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Vickie Burton et al v. Psychiatric Solutions


October 24, 2012


(Super. Ct. No. 34200900034345CUMMGDS)

The opinion of the court was delivered by: Duarte , J.

Burton v. Psychiatric Solutions CA3


California Rules of Court, rule 8.1115(a), prohibits courts and parties from citing or relying on opinions not certified for publication or ordered published, except as specified by rule 8.1115(b). This opinion has not been certified for publication or ordered published for purposes of rule 8.1115.

Steven Burton (Burton) voluntarily admitted himself to Sierra Vista Hospital for treatment for alcoholism and depression; he died the next morning from polysubstance intoxication. His wife Vickie Burton and his adult daughter Erin Bradshaw (plaintiffs) brought suit against the hospital and its parent corporation Psychiatric Solutions, Inc. (defendants) for medical negligence and wrongful death.*fn1 The trial court granted defendants' motion for summary judgment.

On appeal, plaintiffs contend it was error to grant summary judgment because defendants failed to negate allegations that certain physicians were agents of the hospital and there was no evidence that the physicians did not breach the standard of care. Further, plaintiffs contend triable issues of material fact remain as to whether the hospital's staff breached the standard of care. We reject these contentions and affirm.


Burton's Stay at Sierra Vista Hospital

Accompanied by his wife, Burton presented at Sierra Vista Hospital the afternoon of February 16, 2008, for a voluntary psychiatric evaluation. He stated he felt depressed, hopeless, and helpless. He had a family history of alcoholism and self-medicated for pain with alcohol. He drank a bottle of wine each day and had done so for the last four years. He was admitted for an alcohol detoxification protocol.

Burton was admitted by Okechukwu Nwangburuka, M.D. Nwangburuka ordered certain detoxification medicine, including Ativan, which was given upon admission. The doctor also ordered staff to call the attending or on-call physician if Burton had a severe alcohol withdrawal syndrome score (AWS), or his vital signs or withdrawal symptoms did not respond to the regimen.

An initial assessment was performed by Pearl Ngo, R.N. Burton told her that he used a continuous positive airway pressure (CPAP) device every night while sleeping. Ngo told Burton the hospital did not have CPAP devices. Burton replied that his wife had already left, but he would call her to bring the CPAP machine the next day.

After 9:00 p.m., Burton was examined by Martin Ramirez, M.D. Ramirez's notes do not indicate that Burton had sleep apnea or used a CPAP machine. Ramirez ordered several of Burton's pre-admission medications to begin the next morning at 8:00 a.m.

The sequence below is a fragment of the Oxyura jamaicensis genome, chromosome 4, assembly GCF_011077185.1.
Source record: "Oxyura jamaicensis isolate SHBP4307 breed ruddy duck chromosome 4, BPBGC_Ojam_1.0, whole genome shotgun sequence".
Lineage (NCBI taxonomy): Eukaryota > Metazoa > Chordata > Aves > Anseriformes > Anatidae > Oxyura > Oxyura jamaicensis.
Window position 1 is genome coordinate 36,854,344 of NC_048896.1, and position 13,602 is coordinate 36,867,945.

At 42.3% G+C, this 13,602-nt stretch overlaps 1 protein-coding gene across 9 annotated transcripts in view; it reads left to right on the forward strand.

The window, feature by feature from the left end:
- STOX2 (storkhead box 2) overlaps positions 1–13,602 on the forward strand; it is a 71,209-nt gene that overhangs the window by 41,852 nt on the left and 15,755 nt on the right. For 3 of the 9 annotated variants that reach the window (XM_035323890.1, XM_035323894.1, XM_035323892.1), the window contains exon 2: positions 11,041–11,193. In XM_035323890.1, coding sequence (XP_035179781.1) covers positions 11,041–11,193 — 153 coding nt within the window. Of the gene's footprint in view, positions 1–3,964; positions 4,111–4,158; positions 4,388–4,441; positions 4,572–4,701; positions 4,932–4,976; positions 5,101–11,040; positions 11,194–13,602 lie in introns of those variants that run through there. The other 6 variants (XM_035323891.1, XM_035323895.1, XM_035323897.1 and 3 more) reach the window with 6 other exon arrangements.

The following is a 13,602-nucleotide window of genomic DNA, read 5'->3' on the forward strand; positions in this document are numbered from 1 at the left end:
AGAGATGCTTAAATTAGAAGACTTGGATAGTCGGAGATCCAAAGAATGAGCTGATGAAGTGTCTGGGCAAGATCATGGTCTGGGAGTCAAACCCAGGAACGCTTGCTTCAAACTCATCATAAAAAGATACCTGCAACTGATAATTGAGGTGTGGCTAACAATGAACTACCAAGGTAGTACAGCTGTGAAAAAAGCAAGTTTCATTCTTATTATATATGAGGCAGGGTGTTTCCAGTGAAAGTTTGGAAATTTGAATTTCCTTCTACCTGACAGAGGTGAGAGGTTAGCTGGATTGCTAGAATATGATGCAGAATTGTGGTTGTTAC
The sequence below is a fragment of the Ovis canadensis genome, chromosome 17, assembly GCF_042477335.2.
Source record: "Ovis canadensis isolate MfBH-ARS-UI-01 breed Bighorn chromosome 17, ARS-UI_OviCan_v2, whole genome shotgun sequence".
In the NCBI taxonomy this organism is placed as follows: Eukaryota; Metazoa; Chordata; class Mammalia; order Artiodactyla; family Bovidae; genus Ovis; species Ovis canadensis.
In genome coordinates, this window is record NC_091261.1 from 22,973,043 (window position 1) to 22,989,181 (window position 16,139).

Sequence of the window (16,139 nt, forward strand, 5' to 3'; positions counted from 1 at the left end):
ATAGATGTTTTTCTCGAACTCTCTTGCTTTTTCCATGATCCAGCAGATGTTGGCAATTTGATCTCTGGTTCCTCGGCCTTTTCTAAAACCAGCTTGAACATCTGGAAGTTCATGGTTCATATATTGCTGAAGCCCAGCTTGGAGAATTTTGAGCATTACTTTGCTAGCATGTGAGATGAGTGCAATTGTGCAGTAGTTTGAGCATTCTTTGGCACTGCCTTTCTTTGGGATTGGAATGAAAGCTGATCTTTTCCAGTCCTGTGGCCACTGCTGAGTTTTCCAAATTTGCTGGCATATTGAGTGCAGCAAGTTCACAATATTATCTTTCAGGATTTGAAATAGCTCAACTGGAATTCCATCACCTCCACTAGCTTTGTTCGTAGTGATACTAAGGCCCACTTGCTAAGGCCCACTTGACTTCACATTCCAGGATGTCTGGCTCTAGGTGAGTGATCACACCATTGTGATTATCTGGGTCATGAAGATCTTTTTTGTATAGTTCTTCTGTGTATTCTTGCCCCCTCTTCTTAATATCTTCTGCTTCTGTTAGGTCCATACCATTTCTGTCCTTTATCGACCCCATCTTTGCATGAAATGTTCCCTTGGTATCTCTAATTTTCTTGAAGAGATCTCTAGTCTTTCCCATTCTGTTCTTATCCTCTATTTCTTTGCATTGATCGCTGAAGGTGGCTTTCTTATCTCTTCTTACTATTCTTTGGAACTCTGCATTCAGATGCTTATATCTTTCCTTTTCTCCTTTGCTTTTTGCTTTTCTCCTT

Burton retired after 10:00 p.m. Hospital staff checked on him every 15 minutes. At 2:00 a.m. the next morning, Burton was resting comfortably. At 4:25 a.m., Burton was found on the floor. He claimed he did not fall, but because his legs felt like jello, he was crawling. Burton was returned to bed. His AWS was 14, which is moderately high. He was given another 2 mg. of Ativan. By 4:55 a.m., his AWS was 10. By 5:00 a.m., Burton was feeling better. He was given more medication for alcohol withdrawal. Shortly thereafter, his AWS was 6; it fell to 4 by 5:45 a.m. Nursing notes indicate that Fayez Romman, M.D. was paged twice during this period, but did not respond. At 6:35 a.m., Burton was sleeping with no sign of distress. A few minutes later, Burton got up to use the urinal.

About 7:00 a.m., Burton was found in bed, not breathing and non-responsive. A Code Blue was activated, CPR initiated, and 911 called. Burton was transferred to the Kaiser Emergency Department. He was pronounced dead at 7:36 a.m.

An autopsy report stated the cause of death as polysubstance intoxication. Levels of two prescription medications, amlodipine (Norvasc) and duloxetine (Cymbalta), were "notably elevated." Both medications are metabolized by the liver. Burton had moderate to severe steatosis of the liver. According to the autopsy report, it appeared his "liver impairment prevented his body from properly flushing medications from his system which caused the medications to build up to a lethal level." His death was classified as natural.

The Lawsuit

Plaintiffs brought suit against Sierra Vista Hospital, Psychiatric Solutions, Inc. and Drs. Ramirez and Romman for medical negligence and wrongful death.*fn2 The second cause of action was for corporate negligence for failing to ensure competence of medical staff pursuant to Elam v. College Park Hospital (1982) 132 Cal.App.3d 332. Finally, Burton's wife brought a survival action for medical negligence.*fn3

Motion for Summary Judgment

Sierra Vista Hospital and Psychiatric Solutions, Inc. moved for summary judgment or summary adjudication. In framing the issues of the case, defendants relied upon plaintiffs' answers to special interrogatories. The interrogatories asked for all facts that supported a claim of medical negligence. In their answers, plaintiffs identified three facts: (1) failure to provide a CPAP machine; (2) failure to obtain a medical evaluation of Burton when he had a change in condition; and (3) failure to monitor Burton resulting in his death.